Tag: Benazir Bhutto
Here's what the presidential candidates had to say about the assasination of former Pakistani leader Benazir Bhutto:
Hillary: (full statement at the end of this post)
Clinton said she had come to know Bhutto during the former prime minister's years in office and her time in exile and was "profoundly saddened and outraged" by the assassination. In a world of such violence and threats, Clinton said, "it certainly raises the stakes high for what we expect from our next president. "
Richardson, a former U.S. ambassador to the United Nations, called on President Bush to force Musharraf to step down. Until then, Richardson said the U.S. must suspend military aid to the Pakistani government.
"A leader has died, but democracy must live. The United States government cannot stand by and allow Pakistan's return to democracy to be derailed or delayed by violence," Richardson said.
"She was a respected and resilient advocate for the democratic aspirations of the Pakistani people. We join with them in mourning her loss, and stand with them in their quest for democracy and against the terrorists who threaten the common security of the world," he said.
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"The United States strongly condemns this cowardly act by murderous extremists who are trying to undermine Pakistan's democracy," he said. "Those who committed this crime must be brought to justice."
From, Spencer Ackerman, Bhutto friend and advisor Husain Haqqani:
A longtime adviser and close friend of assassinated Pakistani ex-prime minister Benazir Bhutto places blame for Bhutto's death squarely on the shoulders of U.S.-supported dictator Pervez Musharraf. . . . "There is only one possibility: the security establishment and Musharraf are complicit, either by negligence or design. That is the most important thing. She's not the first political leader killed, since Musharraf took power, by the security forces." Haqqani notes that Bhutto died of a gunshot wound to the neck. "It's like a hit, not a regular suicide bombing," he says. "It's quite clear that someone who considers himself Pakistan's Godfather has a very different attitude toward human life than you and I do."
Pakistan Muslim League (N) chief Nawaz Sharif today described Benazir Bhutto's assassination as the most tragic incident in the history of Pakistan. . . ."We both were struggling for the same cause, and we had signed the charter of democracy," Sharif told a TV channel. . . . Sharif told Bhutto's supporters that he would fight "your war from now on", and that he shared the grief of "the entire nation".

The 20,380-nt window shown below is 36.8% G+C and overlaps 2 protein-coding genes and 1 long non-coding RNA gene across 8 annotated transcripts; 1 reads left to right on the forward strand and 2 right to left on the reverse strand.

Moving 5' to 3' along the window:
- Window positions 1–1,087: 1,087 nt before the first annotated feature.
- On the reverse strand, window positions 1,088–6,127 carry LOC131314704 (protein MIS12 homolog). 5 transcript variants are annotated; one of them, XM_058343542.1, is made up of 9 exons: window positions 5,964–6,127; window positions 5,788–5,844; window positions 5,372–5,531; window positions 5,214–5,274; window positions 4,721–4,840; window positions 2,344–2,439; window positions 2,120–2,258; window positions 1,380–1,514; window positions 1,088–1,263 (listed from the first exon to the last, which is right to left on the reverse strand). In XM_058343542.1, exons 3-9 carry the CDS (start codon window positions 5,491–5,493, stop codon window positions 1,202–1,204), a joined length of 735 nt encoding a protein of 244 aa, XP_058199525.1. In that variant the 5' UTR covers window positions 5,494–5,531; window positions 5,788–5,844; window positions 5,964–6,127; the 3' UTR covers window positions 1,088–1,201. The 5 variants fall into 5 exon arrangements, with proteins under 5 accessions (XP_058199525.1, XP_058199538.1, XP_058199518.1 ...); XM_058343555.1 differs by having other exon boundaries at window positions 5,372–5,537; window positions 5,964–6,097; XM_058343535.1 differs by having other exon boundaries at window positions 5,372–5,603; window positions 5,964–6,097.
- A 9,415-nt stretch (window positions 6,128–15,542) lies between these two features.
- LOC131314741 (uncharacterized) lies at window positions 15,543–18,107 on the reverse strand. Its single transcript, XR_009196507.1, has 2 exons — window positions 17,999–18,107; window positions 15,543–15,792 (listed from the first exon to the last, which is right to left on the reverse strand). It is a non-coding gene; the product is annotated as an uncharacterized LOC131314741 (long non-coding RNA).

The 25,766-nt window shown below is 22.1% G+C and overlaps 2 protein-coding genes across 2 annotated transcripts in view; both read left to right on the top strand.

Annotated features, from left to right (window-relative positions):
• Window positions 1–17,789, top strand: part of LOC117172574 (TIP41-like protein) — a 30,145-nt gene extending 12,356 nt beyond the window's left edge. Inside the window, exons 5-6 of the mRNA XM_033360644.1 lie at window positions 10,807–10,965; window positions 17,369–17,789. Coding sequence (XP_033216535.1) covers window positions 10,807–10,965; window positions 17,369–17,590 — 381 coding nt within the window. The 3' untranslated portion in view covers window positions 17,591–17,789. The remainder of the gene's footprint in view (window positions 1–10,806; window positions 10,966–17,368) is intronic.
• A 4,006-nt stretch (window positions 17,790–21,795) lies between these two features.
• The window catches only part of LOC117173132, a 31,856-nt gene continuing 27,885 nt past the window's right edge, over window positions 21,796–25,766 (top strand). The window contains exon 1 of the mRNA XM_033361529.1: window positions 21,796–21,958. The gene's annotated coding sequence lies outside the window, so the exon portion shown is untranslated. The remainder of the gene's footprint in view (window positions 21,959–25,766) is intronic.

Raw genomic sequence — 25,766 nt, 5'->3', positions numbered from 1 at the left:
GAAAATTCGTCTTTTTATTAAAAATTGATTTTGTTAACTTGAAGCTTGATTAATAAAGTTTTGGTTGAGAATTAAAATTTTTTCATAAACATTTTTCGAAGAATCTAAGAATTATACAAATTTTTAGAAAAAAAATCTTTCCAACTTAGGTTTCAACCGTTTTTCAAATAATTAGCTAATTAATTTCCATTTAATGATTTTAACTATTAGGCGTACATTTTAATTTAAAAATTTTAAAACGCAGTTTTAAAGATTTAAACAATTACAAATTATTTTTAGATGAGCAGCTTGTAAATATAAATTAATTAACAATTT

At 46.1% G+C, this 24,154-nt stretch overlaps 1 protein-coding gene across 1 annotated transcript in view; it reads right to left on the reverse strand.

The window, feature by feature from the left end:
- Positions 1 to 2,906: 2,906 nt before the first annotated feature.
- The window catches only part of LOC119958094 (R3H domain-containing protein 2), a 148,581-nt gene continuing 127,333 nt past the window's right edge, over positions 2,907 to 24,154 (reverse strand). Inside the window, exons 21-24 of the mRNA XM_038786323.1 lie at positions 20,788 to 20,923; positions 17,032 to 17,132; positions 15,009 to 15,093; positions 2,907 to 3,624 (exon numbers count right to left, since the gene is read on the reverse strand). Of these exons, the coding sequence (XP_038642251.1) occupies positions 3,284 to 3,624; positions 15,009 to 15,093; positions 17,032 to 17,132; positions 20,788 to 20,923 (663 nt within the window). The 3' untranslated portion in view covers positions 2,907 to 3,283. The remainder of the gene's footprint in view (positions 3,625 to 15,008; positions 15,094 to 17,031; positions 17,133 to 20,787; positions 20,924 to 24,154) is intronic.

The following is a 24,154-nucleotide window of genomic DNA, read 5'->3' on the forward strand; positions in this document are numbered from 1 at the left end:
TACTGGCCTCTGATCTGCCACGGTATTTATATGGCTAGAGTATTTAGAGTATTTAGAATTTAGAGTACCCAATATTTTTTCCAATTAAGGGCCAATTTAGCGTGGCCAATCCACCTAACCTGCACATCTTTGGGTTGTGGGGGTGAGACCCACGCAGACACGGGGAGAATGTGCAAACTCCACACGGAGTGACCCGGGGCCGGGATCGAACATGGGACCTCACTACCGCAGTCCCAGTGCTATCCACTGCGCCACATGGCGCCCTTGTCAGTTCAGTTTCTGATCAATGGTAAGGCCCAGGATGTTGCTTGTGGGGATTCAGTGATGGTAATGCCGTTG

I predict Musharraf will cancel the elections schedlued for 12 days from today.
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Here, and a nasty piece of work it is:
The daughter of one of Pakistan’s most flamboyant and democratically inclined prime ministers, Benazir Bhutto, 54, served two turbulent tenures of her own in that post. A deeply polarizing figure, she lived in exile in London for years with corruption charges hanging over her head before returning home this fall to present herself as the answer to her nation’s trouble.
. . . A woman of grand ambitions and a taste for complex political maneuvering, Ms. Bhutto, 54, was long the leader of the country’s largest opposition political party, founded by her father, Zulfikar Ali Bhutto. Even from exile, her leadership was firm, and when she returned, she proclaimed herself a tribune of democracy, leading rallies in opposition to Mr. Musharraf, like the one at which she died.. . . Her record in power, and the dance of veils she has deftly performed since her return — one moment standing up to General Musharraf, then next seeming to accommodate him, and never quite revealing her actual intentions — stirred as much distrust as hope among Pakistanis.
(Emphasis supplied.) More . . .
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An attack on a political rally killed the Pakistani opposition leader Benazir Bhutto near the capital, Islamabad, Thursday. Witnesses said Ms. Bhutto was fired upon before the blast, and an official from her party said Ms. Bhutto was further injured by the explosion, which was apparently caused by a suicide attacker.
The NYTimes story is incredibly negative towards Ms. Bhutto and has little analysis of what this means for Pakistan, surely the more important story from the US perspective. A very strange story indeed. WaPo has this:
Bhutto's death is a devastating development, coming 12 days before Pakistanis are set to vote in national parliamentary elections already marked by enormous political turmoil. President Pervez Musharraf declared a state of emergency in November -- a move which he said was to combat terrorism, but which was widely perceived as an effort to stave off legal challenges to his authority. U.S. military officials said last week that the terrorist group al-Qaeda increasingly is focusing its efforts in Pakistan.
Al Qaida and the Pakistan intelligence services have had a longstanding relationship since the days when Pakistan was the only ally of the Taliban in Afghanistan. The Pakistani government's dealmaking with Al Qaida is also a matter of public record. Who is behind this and why is the question of the moment. As well as what does it mean for Pakistan and the United States. Pakistan's er, spotty, record in fighting Al Qaida and the Taliban, its coddling of known nuclear arms merchant A.Q. Khan and its de facto theft of US funding for fighting Al Qaida for other purposes makes this a critical moment for the US. Unfortunately, we have the worst President in history leading the worst Administration in history at the present time. This is bad.
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